The maintenance of a fully differentiated airway epithelium requires populations of epithelial progenitor cells to continuously replenish damaged and aging cells. Airway basal cells are one type of progenitor in the large airways. Basal cells are anchored to the basal lamina via desmosomes and, as a result, are located deeper in the epithelium where they are more protected from the external environment. There is now good experimental evidence indicating that airway basal cells are a population of multipotent stem cells that regulate both homeostasis of the normal epithelium and its orderly regeneration after injury. Because basal cells are a stem cell population, alterations in their genomes through mutations or epigenetic modifications induced by environmental agents or pathogens might affect the long-term susceptibility of individuals to respiratory disease. Thus, a greater understanding of basal cell behavior is potentially of clinical relevance. For example, therapies aimed at regulating basal cell proliferation and inducing their differentiation towards specific lineages might help to restore a normal phenotype in a disease context. The importance of restoring pulmonary function after lung damage is recently highlighted in the Coronavirus disease 2019 pandemic, which has infected nearly half a billion people and induced lung epithelial and endothelial damage. Another important life-limiting hereditary lung disease is cystic fibrosis, where cell-based therapies could theoretically cure cystic fibrosis lung disease.
Lymphoid enhancer-binding factor 1 (LEF1), a member of the T-cell factor (TCF)/LEF1 family of high mobility transcription factors, is predominantly involved in the Wnt/β-catenin signaling pathway. As a downstream mediator of the Wnt signaling pathway, LEF1 is also essential for stem cell maintenance and organ development in addition to its role in epithelial-mesenchymal transition by activating the transcription of proteins integral to these processes. It has also been shown that Lef-1 is responsible for the survival and progression of several cancers. Therefore, its complex and context-dependent impact on airway basal cell behavior requires a closer look. The overexpression of Lef-1 in myoepithelial cells of the submucosal glands can result in a spontaneous lineage commitment towards a basal cell phenotype with a capacity for airway regeneration. Therefore, Lef-1 could play a critical role in airway basal cell self-renewal, though this hasn’t been formally investigated.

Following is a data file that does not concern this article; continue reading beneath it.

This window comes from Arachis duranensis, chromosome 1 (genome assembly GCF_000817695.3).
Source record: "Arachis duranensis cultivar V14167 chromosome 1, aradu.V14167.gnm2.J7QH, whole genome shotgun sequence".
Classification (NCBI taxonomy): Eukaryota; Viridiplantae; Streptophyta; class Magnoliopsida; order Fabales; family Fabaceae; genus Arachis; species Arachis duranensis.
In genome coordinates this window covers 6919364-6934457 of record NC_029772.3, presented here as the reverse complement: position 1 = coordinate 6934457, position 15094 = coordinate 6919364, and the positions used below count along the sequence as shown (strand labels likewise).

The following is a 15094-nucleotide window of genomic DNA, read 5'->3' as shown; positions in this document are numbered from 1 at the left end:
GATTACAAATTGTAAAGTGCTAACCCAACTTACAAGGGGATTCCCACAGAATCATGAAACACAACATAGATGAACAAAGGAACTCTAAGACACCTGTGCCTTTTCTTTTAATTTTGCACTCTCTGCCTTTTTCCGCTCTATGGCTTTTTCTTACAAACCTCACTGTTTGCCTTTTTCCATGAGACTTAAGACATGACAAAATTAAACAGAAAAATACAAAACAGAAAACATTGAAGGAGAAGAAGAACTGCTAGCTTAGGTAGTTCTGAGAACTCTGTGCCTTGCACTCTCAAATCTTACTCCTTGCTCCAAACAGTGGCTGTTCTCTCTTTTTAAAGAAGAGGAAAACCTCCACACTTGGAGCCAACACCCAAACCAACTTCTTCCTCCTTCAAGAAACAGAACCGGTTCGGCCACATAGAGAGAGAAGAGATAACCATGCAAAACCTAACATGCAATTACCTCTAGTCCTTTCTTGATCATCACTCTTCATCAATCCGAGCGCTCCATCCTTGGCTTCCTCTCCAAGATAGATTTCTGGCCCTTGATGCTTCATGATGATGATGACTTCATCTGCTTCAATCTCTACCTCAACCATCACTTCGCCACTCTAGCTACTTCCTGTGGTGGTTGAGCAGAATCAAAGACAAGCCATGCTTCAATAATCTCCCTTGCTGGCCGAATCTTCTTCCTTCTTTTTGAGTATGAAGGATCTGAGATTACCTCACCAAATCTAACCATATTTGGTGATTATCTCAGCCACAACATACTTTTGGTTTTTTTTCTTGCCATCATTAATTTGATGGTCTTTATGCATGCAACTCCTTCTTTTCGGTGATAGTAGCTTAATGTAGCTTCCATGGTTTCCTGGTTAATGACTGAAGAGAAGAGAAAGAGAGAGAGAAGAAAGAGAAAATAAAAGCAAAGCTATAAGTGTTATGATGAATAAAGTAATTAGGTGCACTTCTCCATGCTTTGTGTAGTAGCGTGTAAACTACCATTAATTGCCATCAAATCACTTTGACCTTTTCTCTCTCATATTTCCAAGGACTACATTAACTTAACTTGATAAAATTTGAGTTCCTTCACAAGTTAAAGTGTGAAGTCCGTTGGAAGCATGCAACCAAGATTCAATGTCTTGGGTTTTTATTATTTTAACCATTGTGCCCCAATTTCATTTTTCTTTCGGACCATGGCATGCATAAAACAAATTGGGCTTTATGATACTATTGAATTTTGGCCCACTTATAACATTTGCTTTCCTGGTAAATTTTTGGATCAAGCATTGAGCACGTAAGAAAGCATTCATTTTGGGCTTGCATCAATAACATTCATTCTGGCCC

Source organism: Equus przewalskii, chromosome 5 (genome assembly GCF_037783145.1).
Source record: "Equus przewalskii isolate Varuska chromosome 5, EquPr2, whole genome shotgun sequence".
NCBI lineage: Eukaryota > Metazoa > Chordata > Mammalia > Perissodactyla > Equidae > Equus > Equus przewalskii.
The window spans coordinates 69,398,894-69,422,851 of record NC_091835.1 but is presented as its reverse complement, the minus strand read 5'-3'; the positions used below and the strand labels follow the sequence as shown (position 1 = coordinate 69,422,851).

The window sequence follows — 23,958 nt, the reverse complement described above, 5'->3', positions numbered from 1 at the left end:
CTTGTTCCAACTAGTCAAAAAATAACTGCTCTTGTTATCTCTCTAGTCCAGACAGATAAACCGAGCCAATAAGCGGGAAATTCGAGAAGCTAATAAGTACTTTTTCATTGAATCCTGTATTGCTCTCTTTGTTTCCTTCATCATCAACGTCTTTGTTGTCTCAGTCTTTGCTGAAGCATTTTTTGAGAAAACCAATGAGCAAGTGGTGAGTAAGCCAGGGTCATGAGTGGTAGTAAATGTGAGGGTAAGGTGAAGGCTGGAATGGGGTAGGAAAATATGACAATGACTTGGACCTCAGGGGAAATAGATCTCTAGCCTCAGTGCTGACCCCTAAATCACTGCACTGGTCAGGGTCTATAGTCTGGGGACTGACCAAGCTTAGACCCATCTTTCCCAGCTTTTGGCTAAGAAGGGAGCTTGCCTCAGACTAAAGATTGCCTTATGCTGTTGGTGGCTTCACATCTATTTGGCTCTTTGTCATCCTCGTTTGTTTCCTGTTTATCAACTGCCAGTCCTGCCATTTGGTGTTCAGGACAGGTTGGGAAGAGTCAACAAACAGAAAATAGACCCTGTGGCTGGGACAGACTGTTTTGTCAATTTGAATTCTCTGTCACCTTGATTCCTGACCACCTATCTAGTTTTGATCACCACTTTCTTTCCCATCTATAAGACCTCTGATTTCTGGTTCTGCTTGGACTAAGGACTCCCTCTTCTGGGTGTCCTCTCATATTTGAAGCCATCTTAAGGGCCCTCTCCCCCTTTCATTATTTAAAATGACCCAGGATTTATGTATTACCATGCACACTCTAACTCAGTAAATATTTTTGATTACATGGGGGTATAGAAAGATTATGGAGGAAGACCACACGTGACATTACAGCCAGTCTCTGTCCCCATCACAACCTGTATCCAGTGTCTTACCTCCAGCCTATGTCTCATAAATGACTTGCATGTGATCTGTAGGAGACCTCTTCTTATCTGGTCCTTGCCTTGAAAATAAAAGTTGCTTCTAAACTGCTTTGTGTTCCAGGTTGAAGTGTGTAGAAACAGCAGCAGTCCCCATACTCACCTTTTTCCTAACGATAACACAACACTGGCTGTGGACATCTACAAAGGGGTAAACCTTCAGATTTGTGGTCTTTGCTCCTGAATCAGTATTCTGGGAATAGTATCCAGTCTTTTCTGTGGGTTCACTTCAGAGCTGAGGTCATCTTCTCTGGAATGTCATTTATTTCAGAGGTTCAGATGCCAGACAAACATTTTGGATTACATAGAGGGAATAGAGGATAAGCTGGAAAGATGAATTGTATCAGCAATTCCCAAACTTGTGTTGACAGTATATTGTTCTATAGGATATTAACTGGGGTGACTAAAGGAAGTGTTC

With this realization, University of Iowa researchers: Chandler Jensen-Cody, Adrianne Crooke, Dr. Pavana Rotti, Vitaly Ievlev, Weam Shahin, Soo-Yeun Park, Dr. Thomas Lynch, and led by Professor John Engelhardt investigated the role of Lef-1 within the basal cell compartment of the surface airway epithelium. Their research work is published in the journal Stem Cells. Professor John Engelhardt and his research team are well known in exploring innovative strategies for the treatment of cystic fibrosis via gene and cell therapy.
The research team observed that Lef-1 controls the differentiation and proliferation of mouse tracheal basal cells. They demonstrated that deletion of Lef-1 inhibited basal cell proliferation at the G1/S transition of the cell cycle. Lef-1 KO basal cells could not maintain all of the major luminal tracheal cell types in air-liquid interface culture. The authors dissected the molecular mechanism of regulating self-renewal and differentiation by conducting RNA sequencing analysis, where they demonstrated that Lef-1 KO led to the downregulation of critical cell cycle progression and DNA damage response genes. One important finding is the role of the kinase Chek1, for which its inhibition disabled basal cell self-renewal in a fashion similar to Lef-1 deletion. Lef-1 KO imposed a transient cell cycle block in vitro, but eventually basal cells compensated to normal proliferation via a Chek1-independent pathway. In contrast, in vivo studies revealed that Lef-1 KO basal cells were unable to properly regenerate tracheal epithelium after injury.
The research team demonstrated that Lef-1 is necessary for proper basal cell function through interactions/cross-talk between Wnt signaling and other genetic pathways that play a role in proliferating and lineage-commitment of the basal cells to differentiated progeny. Therefore, regulating its function could present potential therapeutic target for regenerative medicine.
Chandler W. Jensen-Cody, Adrianne K. Crooke, Pavana G. Rotti, Vitaly Ievlev, Weam Shahin, Soo-Yeun Park, Thomas J. Lynch, and John F. Engelhardt. Lef-1 controls cell cycle progression in airway basal cells to regulate proliferation and differentiation. Stem Cells, issues 36 (2021), pages 1221–1235.